Single people, childless couples, retired people and middle- and upper-income groups now carry substantially more of Utah's individual income tax burden than they did two years ago.

At the same time, many low-income people and families with several children have been removed from the tax rolls altogether, the Utah Foundation said Monday.The effect of two years of tax law changes has been a large shifting of the tax load from some Utah taxpayers to others, reported the private, non-profit agency, which studies government and taxation issues.

The report gave no information on what percentage of the overall tax burden is carried by these various groups - just figures on percentage changes.

The combined effect of the 1986 federal income tax reform and Utah's own 1987 tax law changes was to raise the income tax of a single person earning $25,000 by $247, or 19 percent, while cutting the tax of a four-person family making the same amount by $78, or 7 percent.

Further state law changes in 1988 reduced the four-person, $25,000-income family's taxes by $198, or 20 percent, and provided a $122 one-time rebate. The report gave no corresponding figure for the effect on single people.

In fiscal 1986-87, state income taxes totaled $533 million, or 2.92 percent of the state's personal income, the report said.

That percentage was about 35 percent higher than the U.S. average and 66 percent higher than the Mountain States average. At that point, Utah ranked 10th nationally and first in the eight Mountain States in percentage of personal income going for state income taxes, the report said.

During the 1987-88 fiscal year, the effects of the federal tax reform and the 1987 state law changes were felt as total state income taxes rose to $608 million - 3.18 percent of personal income. The report gave no figures on how Utah ranked nationally or regionally at that point.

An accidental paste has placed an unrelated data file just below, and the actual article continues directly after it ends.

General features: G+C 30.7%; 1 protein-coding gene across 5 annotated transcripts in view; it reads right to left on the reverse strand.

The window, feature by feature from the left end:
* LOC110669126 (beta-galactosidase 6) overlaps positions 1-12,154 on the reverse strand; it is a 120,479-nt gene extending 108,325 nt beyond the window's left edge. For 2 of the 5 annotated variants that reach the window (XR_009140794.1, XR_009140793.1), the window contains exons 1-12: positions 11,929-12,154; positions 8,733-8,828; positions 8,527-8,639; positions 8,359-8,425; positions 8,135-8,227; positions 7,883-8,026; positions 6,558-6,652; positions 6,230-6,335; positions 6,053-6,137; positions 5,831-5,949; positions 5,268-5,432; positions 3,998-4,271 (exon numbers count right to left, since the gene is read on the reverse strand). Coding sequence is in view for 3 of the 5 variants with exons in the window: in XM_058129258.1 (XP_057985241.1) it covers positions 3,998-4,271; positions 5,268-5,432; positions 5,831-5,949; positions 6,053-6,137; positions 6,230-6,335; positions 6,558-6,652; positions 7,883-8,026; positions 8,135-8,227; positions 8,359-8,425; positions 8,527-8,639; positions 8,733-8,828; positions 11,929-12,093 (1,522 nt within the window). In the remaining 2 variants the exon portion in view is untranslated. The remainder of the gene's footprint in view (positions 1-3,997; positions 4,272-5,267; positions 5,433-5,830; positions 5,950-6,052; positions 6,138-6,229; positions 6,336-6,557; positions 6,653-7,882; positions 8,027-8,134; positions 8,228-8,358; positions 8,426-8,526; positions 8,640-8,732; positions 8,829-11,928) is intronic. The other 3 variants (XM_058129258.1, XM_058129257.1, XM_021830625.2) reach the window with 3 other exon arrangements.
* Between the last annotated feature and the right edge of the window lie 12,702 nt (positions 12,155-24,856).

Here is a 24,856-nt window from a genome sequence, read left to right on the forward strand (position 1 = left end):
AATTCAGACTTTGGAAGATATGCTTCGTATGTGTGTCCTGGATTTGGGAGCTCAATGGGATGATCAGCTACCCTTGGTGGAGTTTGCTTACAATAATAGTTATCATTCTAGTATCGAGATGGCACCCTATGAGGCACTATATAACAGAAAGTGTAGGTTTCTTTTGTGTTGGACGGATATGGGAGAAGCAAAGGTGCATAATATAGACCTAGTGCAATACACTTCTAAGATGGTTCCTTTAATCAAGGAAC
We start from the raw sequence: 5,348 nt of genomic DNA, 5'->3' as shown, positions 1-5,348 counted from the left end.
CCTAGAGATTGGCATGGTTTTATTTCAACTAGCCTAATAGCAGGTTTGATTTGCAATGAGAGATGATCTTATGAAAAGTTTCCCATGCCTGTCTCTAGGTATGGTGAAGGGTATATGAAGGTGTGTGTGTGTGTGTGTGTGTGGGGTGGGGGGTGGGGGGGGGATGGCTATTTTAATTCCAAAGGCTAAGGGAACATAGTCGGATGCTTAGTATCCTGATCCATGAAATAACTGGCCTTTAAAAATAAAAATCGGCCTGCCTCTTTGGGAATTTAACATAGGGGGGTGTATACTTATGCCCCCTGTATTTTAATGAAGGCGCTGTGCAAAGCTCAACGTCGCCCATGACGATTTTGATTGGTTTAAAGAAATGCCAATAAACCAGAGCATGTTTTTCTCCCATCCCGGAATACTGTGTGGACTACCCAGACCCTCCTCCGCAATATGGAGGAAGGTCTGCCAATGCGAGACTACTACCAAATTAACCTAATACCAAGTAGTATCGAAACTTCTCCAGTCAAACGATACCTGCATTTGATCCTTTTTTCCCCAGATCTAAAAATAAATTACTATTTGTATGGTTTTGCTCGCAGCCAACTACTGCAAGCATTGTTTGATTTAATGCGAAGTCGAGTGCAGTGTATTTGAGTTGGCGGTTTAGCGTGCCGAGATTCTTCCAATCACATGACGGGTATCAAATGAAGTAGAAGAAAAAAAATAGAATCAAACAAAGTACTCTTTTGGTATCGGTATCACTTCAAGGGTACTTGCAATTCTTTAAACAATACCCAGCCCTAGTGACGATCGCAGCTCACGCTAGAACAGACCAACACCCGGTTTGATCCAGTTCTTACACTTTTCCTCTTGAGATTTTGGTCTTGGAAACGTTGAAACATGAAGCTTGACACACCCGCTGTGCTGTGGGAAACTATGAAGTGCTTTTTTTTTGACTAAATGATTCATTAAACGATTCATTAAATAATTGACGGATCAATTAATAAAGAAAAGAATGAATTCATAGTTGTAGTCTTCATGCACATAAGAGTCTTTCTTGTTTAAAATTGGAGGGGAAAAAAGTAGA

Changes made by the 1988 special session of the Legislature provided a 12.5 percent one-time rebate and a 5 percent permanent reduction in tax rates, as well as restoration of one-third of the federal income tax reduction that had been eliminated in 1987.

These changes brought total state income taxes to $531 million this year, or 2.78 percent of personal income, the report said. It listed no national or regional rankings for this percentage, but said Utah's ranking has declined somewhat.

"Contrary to some opinions, low-income taxpayers will receive a larger percent of permanent tax reduction from the 1988 tax changes than will high-income taxpayers," the report said. "For example, a typical family with a gross income of $15,000 will have its state taxes reduced by 40 percent, while a four-person family with a $50,000 income will realize a reduction of only 11 percent." The 40 percent cut for the poorer family will be $92, while the 11 percent for the wealthier family will be $321.

The additional one-time, 12.5 percent rebates will be $29 for the $15,000 family and $353 for the $50,000 family.

The report said the 1988 special session changes achieved most of the tax reductions intended by supporters of the income tax initiative that will be on November's ballot. If the tax rates prescribed by the initiative are applied to the state tax base before the 1988 special session, the net tax reduction is almost identical at most income levels to that provided for by the special session, the report observed.

However, if the tax initiative cuts are combined with those from the special session, taxes will end up even lower than the initiative sponsors intended, the report said. The tax for a four-person family earning $25,000 will be $708 if the initiative passes and $754 if it fails.